Solving the hog problem in America: Part II
Thursday, September 15, 2016
As I read through responses to my previous article ("Solving the hog problem in America"), one of the most common themes I saw over and over again was that there is a big disconnect between those who understand the severity of the situation and those who don't. Specifically, many people are lamenting the fact that they are perfectly willing to help landowners deal with an ongoing hog problem, but they do not want to pay for the privilege of doing so.
Truth be told, I think this situation does a good job of illustrating how we got where we are today.
While hogs are indeed prolific breeders and will spread into new areas, this fact does not completely explain how they have expanded so quickly into such widely distributed areas.
Look at the map below. See all those isolated hog populations outside the southeastern U.S.? Those hogs didn't get there on their own.
The spread of wild pigs in the United States. This map illustrates cumulative documented occurrence of wild pigs from 1982 to 2012 based on Southeastern Cooperative Wildlife Disease Study (SCWDS) records. Image: Conservation Science Partners.
Sure, you might be able to explain away some of them as escapees from farms. However, I'd bet you dollars to doughnuts that most of those hog populations are descended from hogs intentionally released by hunting outfitters.
Hunting feral hogs — "Russian" or "wild" boar as they are often marketed — holds quite an allure for many hunters who have never really pursued any big game other than deer. On the surface, they also seem like a great moneymaker for a hunting outfitter: It doesn't cost that much to buy a few hogs, and their rapid breeding rate ensures the hog population quickly grows.
Couple those traits with the fact that hogs are resilient animals that can thrive in a wide variety of locations, and you've got an ideal situation for a hog-hunting outfitter. Even if they are contained by a fence, it is difficult to "shoot out" a hog population on a ranch by hunting them one or two at a time. This also means outfitters can sell hog hunts for a relatively small amount of money and book a bunch of hunters each year.
Don't get me wrong: I'm not trying to dump on hunting outfitters, and I'm certain hogs were not spread like that to intentionally cause trouble. However, I think this is a great example of the law of unintended consequences.
Even when contained behind a fence, it virtually guaranteed that a few hogs will escape eventually. We all know it is really difficult to remove a hog population once they get established in an area, and the problems that hogs cause are well documented.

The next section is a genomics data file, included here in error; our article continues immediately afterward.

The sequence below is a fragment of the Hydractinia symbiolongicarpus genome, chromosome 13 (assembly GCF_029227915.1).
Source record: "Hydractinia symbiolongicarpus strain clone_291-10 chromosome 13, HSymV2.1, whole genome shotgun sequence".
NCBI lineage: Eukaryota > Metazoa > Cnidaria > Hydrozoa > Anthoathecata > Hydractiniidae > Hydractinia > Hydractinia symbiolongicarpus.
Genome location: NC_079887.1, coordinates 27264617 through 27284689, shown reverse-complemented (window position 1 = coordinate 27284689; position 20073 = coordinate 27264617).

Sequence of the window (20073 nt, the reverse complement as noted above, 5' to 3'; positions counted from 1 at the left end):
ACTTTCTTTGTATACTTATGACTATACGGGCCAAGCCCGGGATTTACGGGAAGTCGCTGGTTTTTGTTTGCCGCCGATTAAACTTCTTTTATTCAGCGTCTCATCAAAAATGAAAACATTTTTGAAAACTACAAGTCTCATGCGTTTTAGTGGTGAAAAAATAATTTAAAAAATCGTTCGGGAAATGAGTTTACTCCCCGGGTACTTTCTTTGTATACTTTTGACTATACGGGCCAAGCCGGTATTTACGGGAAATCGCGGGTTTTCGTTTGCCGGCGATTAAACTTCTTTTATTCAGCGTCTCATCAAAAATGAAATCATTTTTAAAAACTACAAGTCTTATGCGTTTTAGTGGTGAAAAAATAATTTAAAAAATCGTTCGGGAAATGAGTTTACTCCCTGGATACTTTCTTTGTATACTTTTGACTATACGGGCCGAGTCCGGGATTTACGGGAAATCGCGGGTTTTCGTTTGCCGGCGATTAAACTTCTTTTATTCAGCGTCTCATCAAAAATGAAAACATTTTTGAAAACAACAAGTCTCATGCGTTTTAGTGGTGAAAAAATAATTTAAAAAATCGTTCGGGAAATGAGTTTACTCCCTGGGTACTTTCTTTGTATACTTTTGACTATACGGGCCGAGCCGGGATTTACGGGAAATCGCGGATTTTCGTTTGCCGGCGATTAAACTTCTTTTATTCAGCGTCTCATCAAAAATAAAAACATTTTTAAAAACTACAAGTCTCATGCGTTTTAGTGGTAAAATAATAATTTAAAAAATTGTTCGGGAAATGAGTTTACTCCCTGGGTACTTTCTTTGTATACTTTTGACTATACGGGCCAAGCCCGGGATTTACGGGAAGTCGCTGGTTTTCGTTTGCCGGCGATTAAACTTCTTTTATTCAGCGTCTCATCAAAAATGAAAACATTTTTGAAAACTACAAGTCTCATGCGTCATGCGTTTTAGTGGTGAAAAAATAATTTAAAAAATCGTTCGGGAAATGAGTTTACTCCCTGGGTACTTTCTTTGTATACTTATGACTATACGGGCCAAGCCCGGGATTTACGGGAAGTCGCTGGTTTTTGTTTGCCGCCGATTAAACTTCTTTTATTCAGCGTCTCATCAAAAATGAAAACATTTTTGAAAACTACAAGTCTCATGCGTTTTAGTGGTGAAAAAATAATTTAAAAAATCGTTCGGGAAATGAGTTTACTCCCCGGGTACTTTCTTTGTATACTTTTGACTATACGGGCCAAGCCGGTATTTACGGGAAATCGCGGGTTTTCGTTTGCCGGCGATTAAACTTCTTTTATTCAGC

In any case, what's done is done. All we can do now is move forward in an attempt to fix the hog problem that already exists. Unfortunately, the issue that really seems to be handicapping efforts to deal with the hog problem is the fact that too many landowners see hogs as an asset instead of a liability.
The solution here is not to convince landowners with hogs that they should allow just any random person onto their property to hunt hogs. However, continuing to educate landowners and our fellow hunters about the problems hogs cause is vital to success. Once they see hogs as a nuisance as opposed to a fun hunting or money-making opportunity, things will become much easier all around.
The next thing we can do is stop the transport of feral hogs to slow their spread. This is already illegal in some states.
If it's not illegal in your state, contact your elected representatives and ask for their help with legislation to make it illegal. If transporting feral hogs is illegal in your state and you witness someone doing it, call the police or a game warden and let them know what is going on.
Once we stop the spread of feral hogs by humans, we can then start to worry about controlling or even rolling back hog populations where they already exist.
I'm not under any illusions that we'll be able to eliminate the hog problem in the U.S. with hunting and trapping alone. However, what we can do is keep the issue from getting worse until we can develop some more effective methods of controlling their numbers.
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